Rosen’s chapter gives us stereoviews (three-dimensional when seen through a stereoscope) of buildings (Pennsylvania Hospital for the Insane, Philadelphia, 1854), soldiers (Union men at a camp dinner), landscape vistas (Yosemite Falls, 1861, by Carleton Watkins), and celebrities (Mark Twain at his in-laws’ Quarry Farm in Elmira, New York). Young people and others who think 3-D movies are something new -- or, at the earliest, invented in the 1950s -- should be informed of the mid-19th-century technology that made possible these compelling images.
Some of the essayist-collectors share general thoughts about the art of collecting, useful to anyone who is object-obsessed. Most generous with his collecting philosophy is Mike Kessler, whose chapter is about stereoscopes. Kessler moved on to them after cameras and a host of other collecting interests, ordinary (stamps) and extraordinary (ice skates). What tipped the balance in favor of stereoscopes over cameras, he writes, was that “where countless reference books and price guides exist for cameras, the true extent of the field of stereoscopes isn’t fully known and may never be. There’s still the thrill of discovery.”
There’s so much more: magic lanterns and optical toys by Richard Balzer, autochromes by Hugh Tifft and Jeremy Rowe, and European daguerreotype stereoviews by the Ginnses. One from the Ginnses’ collection is a portrait of an unidentified man with a stereoscope and a lens on the table beside him. “For over twenty years, I have tried to ascertain the identification of the sitter,” Bryan Ginns writes. He has speculated that this could be an important person in the optical or photography field. Or “it could be just a creative French daguerreotypist using these instruments as studio props.” Undoubtedly, Bryan, like a true collector, will continue trying to solve the mystery.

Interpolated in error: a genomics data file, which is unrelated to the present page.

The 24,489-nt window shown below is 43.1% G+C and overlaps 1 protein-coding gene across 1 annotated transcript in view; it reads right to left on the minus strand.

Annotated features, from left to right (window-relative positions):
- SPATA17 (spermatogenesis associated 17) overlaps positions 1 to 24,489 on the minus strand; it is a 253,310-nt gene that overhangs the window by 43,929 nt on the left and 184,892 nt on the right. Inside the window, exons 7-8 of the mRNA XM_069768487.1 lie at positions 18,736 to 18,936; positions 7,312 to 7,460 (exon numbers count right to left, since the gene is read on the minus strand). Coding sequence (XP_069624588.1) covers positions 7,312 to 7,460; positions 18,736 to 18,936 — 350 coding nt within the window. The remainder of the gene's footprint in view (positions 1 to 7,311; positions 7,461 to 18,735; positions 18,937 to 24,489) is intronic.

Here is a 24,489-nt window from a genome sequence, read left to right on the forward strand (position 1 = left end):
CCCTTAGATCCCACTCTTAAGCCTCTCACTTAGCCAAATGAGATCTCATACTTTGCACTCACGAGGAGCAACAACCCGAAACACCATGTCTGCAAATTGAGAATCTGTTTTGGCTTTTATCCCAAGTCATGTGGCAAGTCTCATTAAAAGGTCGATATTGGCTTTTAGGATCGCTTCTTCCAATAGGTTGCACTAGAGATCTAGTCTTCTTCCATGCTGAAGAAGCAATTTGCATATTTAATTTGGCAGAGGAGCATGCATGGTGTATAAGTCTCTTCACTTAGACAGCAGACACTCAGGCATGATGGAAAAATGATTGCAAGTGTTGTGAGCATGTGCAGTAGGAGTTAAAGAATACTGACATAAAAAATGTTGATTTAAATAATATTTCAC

All collecting interests needs to be awakened. I’m sure most collectors can recount their own collector “origin story,” i.e., their first encounter with whatever has become the center of their collecting lives. Many of them may wonder what they’d be doing now if not for that introduction. To be realistic, young people probably aren’t going to stumble upon this book. They’ll need to be shown it. However, there are far greater odds that they will serendipitously find antique photography on the Internet.
As it happens, the Ginnses operate the only online auction in the United States specifically handling the antique imagery and hardware of photography’s first 100 years. There are also numerous Websites on antique photographica that repay time spent with them. With the same phone that the young are using to take selfies, they can, for starters, take a look at Luminous Lint; Michael Pritchard’s British Photographic History; and the online American Museum of Photography. Once hooked, they’ll be searching for all the information they can find, only a tiny fraction of which is, still at this point, anywhere but between the pages of a book.